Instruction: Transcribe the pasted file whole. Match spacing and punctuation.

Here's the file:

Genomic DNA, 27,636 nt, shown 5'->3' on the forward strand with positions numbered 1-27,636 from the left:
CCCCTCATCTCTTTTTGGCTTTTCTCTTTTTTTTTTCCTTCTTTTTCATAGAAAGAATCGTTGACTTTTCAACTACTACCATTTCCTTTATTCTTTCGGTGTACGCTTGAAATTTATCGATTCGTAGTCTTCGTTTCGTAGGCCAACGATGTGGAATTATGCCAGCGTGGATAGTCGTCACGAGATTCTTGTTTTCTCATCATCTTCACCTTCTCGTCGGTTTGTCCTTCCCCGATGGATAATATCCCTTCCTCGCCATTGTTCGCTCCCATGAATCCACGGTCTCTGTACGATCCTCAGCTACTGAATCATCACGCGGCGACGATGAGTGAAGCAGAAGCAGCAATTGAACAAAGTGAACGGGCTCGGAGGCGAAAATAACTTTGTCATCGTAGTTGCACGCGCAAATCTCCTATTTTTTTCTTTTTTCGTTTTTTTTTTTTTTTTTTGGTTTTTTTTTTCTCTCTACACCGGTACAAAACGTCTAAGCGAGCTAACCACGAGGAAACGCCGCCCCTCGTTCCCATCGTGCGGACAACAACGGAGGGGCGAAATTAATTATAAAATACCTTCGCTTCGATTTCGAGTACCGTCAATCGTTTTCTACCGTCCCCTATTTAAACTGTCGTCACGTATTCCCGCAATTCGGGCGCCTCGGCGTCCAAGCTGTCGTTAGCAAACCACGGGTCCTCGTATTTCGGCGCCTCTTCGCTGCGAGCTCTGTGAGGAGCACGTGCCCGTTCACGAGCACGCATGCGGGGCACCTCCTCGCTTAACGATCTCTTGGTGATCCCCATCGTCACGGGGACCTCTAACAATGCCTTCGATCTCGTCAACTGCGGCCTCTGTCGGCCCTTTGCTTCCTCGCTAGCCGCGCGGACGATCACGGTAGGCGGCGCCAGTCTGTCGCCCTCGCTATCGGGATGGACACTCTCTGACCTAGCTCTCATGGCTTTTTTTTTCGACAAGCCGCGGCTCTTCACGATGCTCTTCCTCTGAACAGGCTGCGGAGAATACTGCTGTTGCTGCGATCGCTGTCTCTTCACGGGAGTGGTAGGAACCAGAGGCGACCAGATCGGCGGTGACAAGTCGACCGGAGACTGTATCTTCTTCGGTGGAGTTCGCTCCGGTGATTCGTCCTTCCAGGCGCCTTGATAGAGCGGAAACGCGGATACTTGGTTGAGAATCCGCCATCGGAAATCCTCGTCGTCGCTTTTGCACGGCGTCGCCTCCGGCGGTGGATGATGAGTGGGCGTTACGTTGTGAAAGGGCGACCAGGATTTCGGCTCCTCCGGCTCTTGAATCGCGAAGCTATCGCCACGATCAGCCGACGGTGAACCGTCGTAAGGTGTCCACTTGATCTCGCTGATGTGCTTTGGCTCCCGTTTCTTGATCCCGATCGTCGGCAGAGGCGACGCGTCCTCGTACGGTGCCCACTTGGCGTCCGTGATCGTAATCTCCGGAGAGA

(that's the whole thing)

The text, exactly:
Genomic DNA, 27,636 nt, shown 5'->3' on the forward strand with positions numbered 1-27,636 from the left:
CCCCTCATCTCTTTTTGGCTTTTCTCTTTTTTTTTTCCTTCTTTTTCATAGAAAGAATCGTTGACTTTTCAACTACTACCATTTCCTTTATTCTTTCGGTGTACGCTTGAAATTTATCGATTCGTAGTCTTCGTTTCGTAGGCCAACGATGTGGAATTATGCCAGCGTGGATAGTCGTCACGAGATTCTTGTTTTCTCATCATCTTCACCTTCTCGTCGGTTTGTCCTTCCCCGATGGATAATATCCCTTCCTCGCCATTGTTCGCTCCCATGAATCCACGGTCTCTGTACGATCCTCAGCTACTGAATCATCACGCGGCGACGATGAGTGAAGCAGAAGCAGCAATTGAACAAAGTGAACGGGCTCGGAGGCGAAAATAACTTTGTCATCGTAGTTGCACGCGCAAATCTCCTATTTTTTTCTTTTTTCGTTTTTTTTTTTTTTTTTTGGTTTTTTTTTTCTCTCTACACCGGTACAAAACGTCTAAGCGAGCTAACCACGAGGAAACGCCGCCCCTCGTTCCCATCGTGCGGACAACAACGGAGGGGCGAAATTAATTATAAAATACCTTCGCTTCGATTTCGAGTACCGTCAATCGTTTTCTACCGTCCCCTATTTAAACTGTCGTCACGTATTCCCGCAATTCGGGCGCCTCGGCGTCCAAGCTGTCGTTAGCAAACCACGGGTCCTCGTATTTCGGCGCCTCTTCGCTGCGAGCTCTGTGAGGAGCACGTGCCCGTTCACGAGCACGCATGCGGGGCACCTCCTCGCTTAACGATCTCTTGGTGATCCCCATCGTCACGGGGACCTCTAACAATGCCTTCGATCTCGTCAACTGCGGCCTCTGTCGGCCCTTTGCTTCCTCGCTAGCCGCGCGGACGATCACGGTAGGCGGCGCCAGTCTGTCGCCCTCGCTATCGGGATGGACACTCTCTGACCTAGCTCTCATGGCTTTTTTTTTCGACAAGCCGCGGCTCTTCACGATGCTCTTCCTCTGAACAGGCTGCGGAGAATACTGCTGTTGCTGCGATCGCTGTCTCTTCACGGGAGTGGTAGGAACCAGAGGCGACCAGATCGGCGGTGACAAGTCGACCGGAGACTGTATCTTCTTCGGTGGAGTTCGCTCCGGTGATTCGTCCTTCCAGGCGCCTTGATAGAGCGGAAACGCGGATACTTGGTTGAGAATCCGCCATCGGAAATCCTCGTCGTCGCTTTTGCACGGCGTCGCCTCCGGCGGTGGATGATGAGTGGGCGTTACGTTGTGAAAGGGCGACCAGGATTTCGGCTCCTCCGGCTCTTGAATCGCGAAGCTATCGCCACGATCAGCCGACGGTGAACCGTCGTAAGGTGTCCACTTGATCTCGCTGATGTGCTTTGGCTCCCGTTTCTTGATCCCGATCGTCGGCAGAGGCGACGCGTCCTCGTACGGTGCCCACTTGGCGTCCGTGATCGTAATCTCCGGAGAGA